President Donald Trump faced swift resistance from Democrats and a range of Republicans on Capitol Hill on Tuesday after offering a 10-year plan to balance the federal budget that depends heavily on cuts to government safety-net programs and expectations of a big gain in economic growth.
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The White House budget proposal for the 2018 fiscal year that begins Oct. 1 would cut federal spending by $4.5 trillion over 10 years. But it leaves mostly untouched the big entitlement programs -- Social Security and Medicare for retirees -- and proposes increases to infrastructure spending, a new parental leave program and a short-term boost to military spending.
With those priorities set -- in addition to the shared Republican goal of cutting taxes -- the White House offered up significant reductions in other spending programs to further the aim of reducing budget deficits. But the call for rolling back programs that touched their constituents made lawmakers bristle.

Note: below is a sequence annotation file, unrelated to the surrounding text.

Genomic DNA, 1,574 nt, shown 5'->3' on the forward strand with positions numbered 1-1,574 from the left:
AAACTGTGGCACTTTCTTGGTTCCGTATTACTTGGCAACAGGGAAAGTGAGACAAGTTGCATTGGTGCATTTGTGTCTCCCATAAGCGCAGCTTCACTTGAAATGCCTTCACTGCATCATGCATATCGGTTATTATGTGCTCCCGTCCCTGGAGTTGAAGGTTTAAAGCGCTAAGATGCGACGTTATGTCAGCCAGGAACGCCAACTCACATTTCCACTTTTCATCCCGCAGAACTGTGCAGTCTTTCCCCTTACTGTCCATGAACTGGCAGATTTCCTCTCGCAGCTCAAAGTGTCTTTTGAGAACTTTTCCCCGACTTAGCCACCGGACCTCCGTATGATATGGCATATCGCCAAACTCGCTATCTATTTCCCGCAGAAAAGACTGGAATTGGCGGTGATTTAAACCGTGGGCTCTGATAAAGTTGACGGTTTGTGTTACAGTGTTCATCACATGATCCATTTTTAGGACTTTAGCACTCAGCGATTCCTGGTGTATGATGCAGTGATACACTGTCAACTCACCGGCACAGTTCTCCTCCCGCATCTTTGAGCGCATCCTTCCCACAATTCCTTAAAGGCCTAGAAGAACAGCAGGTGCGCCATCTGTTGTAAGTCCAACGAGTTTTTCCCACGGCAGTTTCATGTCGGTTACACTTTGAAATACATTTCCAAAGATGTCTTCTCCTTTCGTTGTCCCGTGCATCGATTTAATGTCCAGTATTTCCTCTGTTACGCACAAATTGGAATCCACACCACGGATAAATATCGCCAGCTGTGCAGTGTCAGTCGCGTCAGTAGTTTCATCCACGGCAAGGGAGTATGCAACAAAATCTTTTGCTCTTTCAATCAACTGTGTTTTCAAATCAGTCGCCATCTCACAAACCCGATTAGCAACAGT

The proposal, which serves as a recommendation to Congress, is likely to be largely rewritten when lawmakers craft their own budget resolutions in the coming months.
"I hate to say it, but I would say the budget was dead before the ink was dry," Rep. Don Young (R., Alaska), who opposes the budget's elimination of two programs in his state.
Payments to Medicaid, the federal-state health program for the poor, would be cut by more than $600 billion over a decade from levels projected under current law in addition to proposed Medicaid cuts under the House bill repealing and replacing much of the Affordable Care Act.
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The food-stamp program would be cut over 10 years by $193 billion, the student-loan program by $143 billion, disability payments by $72 billion and farm subsidies by $38 billion.
"The proposed cuts to some federal programs are not mere shavings; they are rather deep and harmful to my district spanning Kentucky's Appalachian region and other rural, impoverished parts of the country," Rep. Hal Rogers (R., Ky.), a former chairman of the House Appropriations Committee, said of the proposal.
Democrats blasted the overall budget proposal.
"This is the budget you write if you think working families have it too easy," Sen. Ron Wyden (D., Ore.) said.